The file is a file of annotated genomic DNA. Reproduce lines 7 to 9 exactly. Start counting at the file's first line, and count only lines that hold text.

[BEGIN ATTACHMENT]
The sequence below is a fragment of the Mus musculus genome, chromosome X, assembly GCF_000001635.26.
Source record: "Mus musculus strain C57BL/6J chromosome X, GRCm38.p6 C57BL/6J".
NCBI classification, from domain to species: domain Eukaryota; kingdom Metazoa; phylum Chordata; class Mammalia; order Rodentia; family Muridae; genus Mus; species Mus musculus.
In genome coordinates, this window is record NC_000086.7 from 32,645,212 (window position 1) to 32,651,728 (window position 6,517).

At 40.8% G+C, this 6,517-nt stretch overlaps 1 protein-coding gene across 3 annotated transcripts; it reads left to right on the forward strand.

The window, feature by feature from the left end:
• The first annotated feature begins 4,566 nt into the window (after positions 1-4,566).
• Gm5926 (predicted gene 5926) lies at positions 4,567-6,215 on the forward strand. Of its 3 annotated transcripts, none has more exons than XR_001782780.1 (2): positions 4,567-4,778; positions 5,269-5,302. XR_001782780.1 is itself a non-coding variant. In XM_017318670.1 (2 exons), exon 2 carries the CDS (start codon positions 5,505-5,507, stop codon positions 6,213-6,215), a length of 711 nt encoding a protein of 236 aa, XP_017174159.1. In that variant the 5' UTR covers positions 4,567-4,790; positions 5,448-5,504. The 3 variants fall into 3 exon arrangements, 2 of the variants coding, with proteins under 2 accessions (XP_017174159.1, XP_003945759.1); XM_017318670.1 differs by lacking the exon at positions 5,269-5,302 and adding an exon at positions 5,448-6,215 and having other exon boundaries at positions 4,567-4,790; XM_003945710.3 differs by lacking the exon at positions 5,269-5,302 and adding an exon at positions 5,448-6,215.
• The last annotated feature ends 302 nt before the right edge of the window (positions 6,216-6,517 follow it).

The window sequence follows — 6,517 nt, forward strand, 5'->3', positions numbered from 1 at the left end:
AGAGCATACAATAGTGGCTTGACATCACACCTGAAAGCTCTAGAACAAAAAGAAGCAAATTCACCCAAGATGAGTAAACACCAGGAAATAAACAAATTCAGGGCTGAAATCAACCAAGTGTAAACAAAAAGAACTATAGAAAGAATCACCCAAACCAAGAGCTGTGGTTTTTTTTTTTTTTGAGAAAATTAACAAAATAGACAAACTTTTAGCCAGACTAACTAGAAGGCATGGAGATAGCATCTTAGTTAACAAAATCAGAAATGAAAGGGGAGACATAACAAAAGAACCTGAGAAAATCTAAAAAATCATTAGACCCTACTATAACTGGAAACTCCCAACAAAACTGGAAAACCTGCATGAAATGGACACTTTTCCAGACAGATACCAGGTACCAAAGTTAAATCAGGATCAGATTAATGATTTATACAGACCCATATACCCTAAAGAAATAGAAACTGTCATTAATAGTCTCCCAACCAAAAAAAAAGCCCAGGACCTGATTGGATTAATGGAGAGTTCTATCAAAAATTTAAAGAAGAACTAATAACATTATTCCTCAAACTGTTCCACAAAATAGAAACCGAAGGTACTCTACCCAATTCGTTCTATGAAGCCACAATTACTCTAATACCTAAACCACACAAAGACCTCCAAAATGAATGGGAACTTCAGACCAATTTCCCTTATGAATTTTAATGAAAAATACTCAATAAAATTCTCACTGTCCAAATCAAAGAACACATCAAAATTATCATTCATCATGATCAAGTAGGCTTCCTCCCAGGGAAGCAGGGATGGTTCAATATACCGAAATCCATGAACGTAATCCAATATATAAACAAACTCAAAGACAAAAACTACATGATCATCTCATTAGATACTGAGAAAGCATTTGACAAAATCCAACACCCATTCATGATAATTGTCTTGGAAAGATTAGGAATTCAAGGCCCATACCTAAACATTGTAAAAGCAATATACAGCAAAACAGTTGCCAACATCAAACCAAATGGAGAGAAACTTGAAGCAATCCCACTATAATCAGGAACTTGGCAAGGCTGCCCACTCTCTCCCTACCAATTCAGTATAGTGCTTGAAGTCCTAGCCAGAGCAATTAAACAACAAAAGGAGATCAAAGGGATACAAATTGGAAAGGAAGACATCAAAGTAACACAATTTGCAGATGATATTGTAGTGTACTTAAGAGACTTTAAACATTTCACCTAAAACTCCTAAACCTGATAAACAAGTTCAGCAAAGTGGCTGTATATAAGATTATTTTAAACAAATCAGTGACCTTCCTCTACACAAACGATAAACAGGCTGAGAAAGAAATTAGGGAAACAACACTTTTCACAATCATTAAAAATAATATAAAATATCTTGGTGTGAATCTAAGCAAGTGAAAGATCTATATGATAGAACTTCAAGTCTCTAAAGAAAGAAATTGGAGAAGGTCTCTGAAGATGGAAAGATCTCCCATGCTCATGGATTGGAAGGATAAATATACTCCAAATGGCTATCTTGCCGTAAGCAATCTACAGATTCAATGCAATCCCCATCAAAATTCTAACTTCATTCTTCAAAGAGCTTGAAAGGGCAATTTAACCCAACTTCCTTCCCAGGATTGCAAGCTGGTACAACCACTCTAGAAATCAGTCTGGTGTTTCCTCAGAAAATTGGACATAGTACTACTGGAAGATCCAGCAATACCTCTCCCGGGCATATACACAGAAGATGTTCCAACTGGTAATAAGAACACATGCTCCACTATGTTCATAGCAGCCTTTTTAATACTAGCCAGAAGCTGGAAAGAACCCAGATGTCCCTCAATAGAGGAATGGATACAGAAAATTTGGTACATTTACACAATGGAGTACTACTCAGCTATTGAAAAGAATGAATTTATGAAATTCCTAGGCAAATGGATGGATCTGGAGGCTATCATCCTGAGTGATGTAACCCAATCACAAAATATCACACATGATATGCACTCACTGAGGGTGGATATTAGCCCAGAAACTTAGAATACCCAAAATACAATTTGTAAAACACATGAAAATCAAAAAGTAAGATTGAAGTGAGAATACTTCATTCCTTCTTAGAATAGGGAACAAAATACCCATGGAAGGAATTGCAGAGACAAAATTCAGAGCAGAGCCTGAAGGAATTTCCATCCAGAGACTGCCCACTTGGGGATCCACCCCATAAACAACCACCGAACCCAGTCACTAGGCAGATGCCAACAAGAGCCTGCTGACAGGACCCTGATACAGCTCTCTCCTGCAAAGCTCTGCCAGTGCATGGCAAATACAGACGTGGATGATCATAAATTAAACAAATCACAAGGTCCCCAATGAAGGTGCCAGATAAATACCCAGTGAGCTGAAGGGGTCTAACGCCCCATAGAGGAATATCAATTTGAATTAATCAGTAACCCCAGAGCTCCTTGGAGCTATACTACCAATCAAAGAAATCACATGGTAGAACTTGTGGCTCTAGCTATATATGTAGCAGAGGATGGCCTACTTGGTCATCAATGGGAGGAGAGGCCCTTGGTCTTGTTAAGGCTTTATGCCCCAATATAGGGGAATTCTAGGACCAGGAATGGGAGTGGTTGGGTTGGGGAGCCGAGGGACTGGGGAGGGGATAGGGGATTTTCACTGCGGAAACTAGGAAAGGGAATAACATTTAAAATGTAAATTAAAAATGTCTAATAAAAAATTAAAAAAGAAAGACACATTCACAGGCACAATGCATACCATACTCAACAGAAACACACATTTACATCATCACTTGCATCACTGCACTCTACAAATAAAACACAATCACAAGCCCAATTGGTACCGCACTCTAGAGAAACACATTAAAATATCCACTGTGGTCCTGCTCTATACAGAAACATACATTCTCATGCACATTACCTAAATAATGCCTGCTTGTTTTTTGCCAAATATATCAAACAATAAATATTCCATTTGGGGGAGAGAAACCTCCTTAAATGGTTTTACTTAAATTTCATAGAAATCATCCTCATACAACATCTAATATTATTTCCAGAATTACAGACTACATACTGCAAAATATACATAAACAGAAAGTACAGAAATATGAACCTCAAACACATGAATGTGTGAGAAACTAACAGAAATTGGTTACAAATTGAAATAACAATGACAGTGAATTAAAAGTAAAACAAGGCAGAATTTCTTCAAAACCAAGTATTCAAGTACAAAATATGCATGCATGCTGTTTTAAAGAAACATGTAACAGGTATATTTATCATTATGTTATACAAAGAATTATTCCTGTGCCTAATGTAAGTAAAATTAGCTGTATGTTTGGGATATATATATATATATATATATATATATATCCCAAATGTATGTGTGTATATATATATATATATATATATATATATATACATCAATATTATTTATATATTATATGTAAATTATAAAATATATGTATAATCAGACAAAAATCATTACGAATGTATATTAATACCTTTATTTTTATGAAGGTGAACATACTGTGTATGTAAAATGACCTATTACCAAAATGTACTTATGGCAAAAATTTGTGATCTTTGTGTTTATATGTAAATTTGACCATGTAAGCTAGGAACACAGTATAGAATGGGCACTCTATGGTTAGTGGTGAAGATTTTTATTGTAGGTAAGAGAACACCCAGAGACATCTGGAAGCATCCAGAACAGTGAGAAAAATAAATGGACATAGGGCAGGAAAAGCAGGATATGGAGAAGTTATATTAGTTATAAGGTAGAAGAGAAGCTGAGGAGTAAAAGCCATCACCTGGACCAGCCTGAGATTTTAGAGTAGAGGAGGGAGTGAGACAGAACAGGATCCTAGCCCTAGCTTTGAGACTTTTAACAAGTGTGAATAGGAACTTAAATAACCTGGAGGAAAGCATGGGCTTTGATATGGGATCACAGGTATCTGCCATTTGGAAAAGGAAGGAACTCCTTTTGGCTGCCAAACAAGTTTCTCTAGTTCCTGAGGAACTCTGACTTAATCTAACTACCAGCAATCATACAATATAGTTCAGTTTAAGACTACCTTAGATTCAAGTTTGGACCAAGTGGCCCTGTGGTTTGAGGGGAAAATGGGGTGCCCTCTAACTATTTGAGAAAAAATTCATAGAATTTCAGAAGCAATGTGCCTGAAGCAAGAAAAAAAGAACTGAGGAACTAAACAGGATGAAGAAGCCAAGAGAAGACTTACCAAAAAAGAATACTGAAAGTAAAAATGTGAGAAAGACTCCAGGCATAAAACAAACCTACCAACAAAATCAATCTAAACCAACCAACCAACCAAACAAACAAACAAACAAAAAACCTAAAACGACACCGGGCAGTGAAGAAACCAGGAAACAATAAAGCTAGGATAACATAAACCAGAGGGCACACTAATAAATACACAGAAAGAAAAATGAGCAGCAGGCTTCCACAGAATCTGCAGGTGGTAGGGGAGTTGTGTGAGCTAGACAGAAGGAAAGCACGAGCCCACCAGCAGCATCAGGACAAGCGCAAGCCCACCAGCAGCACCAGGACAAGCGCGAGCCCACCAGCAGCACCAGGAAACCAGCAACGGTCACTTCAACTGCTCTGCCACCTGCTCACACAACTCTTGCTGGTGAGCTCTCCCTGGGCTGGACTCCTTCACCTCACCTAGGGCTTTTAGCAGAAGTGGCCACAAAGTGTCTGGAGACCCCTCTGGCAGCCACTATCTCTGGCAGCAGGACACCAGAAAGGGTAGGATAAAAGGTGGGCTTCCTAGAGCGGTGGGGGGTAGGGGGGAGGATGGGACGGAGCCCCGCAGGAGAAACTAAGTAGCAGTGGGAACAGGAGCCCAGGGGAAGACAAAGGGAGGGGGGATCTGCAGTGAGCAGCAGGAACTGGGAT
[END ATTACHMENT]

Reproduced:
• The first annotated feature begins 4,566 nt into the window (after positions 1-4,566).
• Gm5926 (predicted gene 5926) lies at positions 4,567-6,215 on the forward strand. Of its 3 annotated transcripts, none has more exons than XR_001782780.1 (2): positions 4,567-4,778; positions 5,269-5,302. XR_001782780.1 is itself a non-coding variant. In XM_017318670.1 (2 exons), exon 2 carries the CDS (start codon positions 5,505-5,507, stop codon positions 6,213-6,215), a length of 711 nt encoding a protein of 236 aa, XP_017174159.1. In that variant the 5' UTR covers positions 4,567-4,790; positions 5,448-5,504. The 3 variants fall into 3 exon arrangements, 2 of the variants coding, with proteins under 2 accessions (XP_017174159.1, XP_003945759.1); XM_017318670.1 differs by lacking the exon at positions 5,269-5,302 and adding an exon at positions 5,448-6,215 and having other exon boundaries at positions 4,567-4,790; XM_003945710.3 differs by lacking the exon at positions 5,269-5,302 and adding an exon at positions 5,448-6,215.
• The last annotated feature ends 302 nt before the right edge of the window (positions 6,216-6,517 follow it).